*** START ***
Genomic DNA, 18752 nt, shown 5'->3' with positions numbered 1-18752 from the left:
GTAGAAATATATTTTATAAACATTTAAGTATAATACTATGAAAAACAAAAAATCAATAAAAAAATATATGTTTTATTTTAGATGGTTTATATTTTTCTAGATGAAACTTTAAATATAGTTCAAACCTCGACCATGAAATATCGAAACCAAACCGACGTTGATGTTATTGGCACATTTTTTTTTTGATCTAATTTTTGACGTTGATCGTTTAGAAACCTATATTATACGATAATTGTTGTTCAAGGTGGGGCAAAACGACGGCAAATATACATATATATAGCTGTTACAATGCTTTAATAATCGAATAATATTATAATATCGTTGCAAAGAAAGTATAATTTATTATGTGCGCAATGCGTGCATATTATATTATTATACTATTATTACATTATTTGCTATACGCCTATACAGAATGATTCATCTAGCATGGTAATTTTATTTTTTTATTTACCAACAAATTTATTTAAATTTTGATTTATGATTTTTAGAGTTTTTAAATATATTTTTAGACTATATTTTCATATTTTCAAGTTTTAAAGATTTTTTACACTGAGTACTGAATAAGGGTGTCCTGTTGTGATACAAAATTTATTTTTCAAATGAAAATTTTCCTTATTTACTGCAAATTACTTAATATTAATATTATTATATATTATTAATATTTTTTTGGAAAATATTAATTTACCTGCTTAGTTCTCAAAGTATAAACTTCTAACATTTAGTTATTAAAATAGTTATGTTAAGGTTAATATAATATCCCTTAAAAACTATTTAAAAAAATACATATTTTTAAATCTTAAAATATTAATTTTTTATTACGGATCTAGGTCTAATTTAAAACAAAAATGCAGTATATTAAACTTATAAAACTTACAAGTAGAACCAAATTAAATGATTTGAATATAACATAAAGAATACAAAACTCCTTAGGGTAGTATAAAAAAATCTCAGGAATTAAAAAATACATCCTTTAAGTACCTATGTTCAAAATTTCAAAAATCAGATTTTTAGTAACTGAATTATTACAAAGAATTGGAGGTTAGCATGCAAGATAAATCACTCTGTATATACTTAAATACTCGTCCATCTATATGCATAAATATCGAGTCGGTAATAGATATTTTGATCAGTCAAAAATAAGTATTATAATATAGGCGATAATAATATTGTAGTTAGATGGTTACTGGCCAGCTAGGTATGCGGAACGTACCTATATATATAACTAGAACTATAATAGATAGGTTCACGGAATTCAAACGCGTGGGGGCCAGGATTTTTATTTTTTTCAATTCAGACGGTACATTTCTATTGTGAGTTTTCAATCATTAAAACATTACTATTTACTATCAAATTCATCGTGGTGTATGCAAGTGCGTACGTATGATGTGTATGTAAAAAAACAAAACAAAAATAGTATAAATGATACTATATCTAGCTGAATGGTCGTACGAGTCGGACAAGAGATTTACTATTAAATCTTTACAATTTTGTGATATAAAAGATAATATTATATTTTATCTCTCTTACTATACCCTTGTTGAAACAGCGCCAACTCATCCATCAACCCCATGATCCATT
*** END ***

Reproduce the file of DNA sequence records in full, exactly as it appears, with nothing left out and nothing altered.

Genomic DNA, 18752 nt, shown 5'->3' with positions numbered 1-18752 from the left:
GTAGAAATATATTTTATAAACATTTAAGTATAATACTATGAAAAACAAAAAATCAATAAAAAAATATATGTTTTATTTTAGATGGTTTATATTTTTCTAGATGAAACTTTAAATATAGTTCAAACCTCGACCATGAAATATCGAAACCAAACCGACGTTGATGTTATTGGCACATTTTTTTTTTGATCTAATTTTTGACGTTGATCGTTTAGAAACCTATATTATACGATAATTGTTGTTCAAGGTGGGGCAAAACGACGGCAAATATACATATATATAGCTGTTACAATGCTTTAATAATCGAATAATATTATAATATCGTTGCAAAGAAAGTATAATTTATTATGTGCGCAATGCGTGCATATTATATTATTATACTATTATTACATTATTTGCTATACGCCTATACAGAATGATTCATCTAGCATGGTAATTTTATTTTTTTATTTACCAACAAATTTATTTAAATTTTGATTTATGATTTTTAGAGTTTTTAAATATATTTTTAGACTATATTTTCATATTTTCAAGTTTTAAAGATTTTTTACACTGAGTACTGAATAAGGGTGTCCTGTTGTGATACAAAATTTATTTTTCAAATGAAAATTTTCCTTATTTACTGCAAATTACTTAATATTAATATTATTATATATTATTAATATTTTTTTGGAAAATATTAATTTACCTGCTTAGTTCTCAAAGTATAAACTTCTAACATTTAGTTATTAAAATAGTTATGTTAAGGTTAATATAATATCCCTTAAAAACTATTTAAAAAAATACATATTTTTAAATCTTAAAATATTAATTTTTTATTACGGATCTAGGTCTAATTTAAAACAAAAATGCAGTATATTAAACTTATAAAACTTACAAGTAGAACCAAATTAAATGATTTGAATATAACATAAAGAATACAAAACTCCTTAGGGTAGTATAAAAAAATCTCAGGAATTAAAAAATACATCCTTTAAGTACCTATGTTCAAAATTTCAAAAATCAGATTTTTAGTAACTGAATTATTACAAAGAATTGGAGGTTAGCATGCAAGATAAATCACTCTGTATATACTTAAATACTCGTCCATCTATATGCATAAATATCGAGTCGGTAATAGATATTTTGATCAGTCAAAAATAAGTATTATAATATAGGCGATAATAATATTGTAGTTAGATGGTTACTGGCCAGCTAGGTATGCGGAACGTACCTATATATATAACTAGAACTATAATAGATAGGTTCACGGAATTCAAACGCGTGGGGGCCAGGATTTTTATTTTTTTCAATTCAGACGGTACATTTCTATTGTGAGTTTTCAATCATTAAAACATTACTATTTACTATCAAATTCATCGTGGTGTATGCAAGTGCGTACGTATGATGTGTATGTAAAAAAACAAAACAAAAATAGTATAAATGATACTATATCTAGCTGAATGGTCGTACGAGTCGGACAAGAGATTTACTATTAAATCTTTACAATTTTGTGATATAAAAGATAATATTATATTTTATCTCTCTTACTATACCCTTGTTGAAACAGCGCCAACTCATCCATCAACCCCATGATCCATT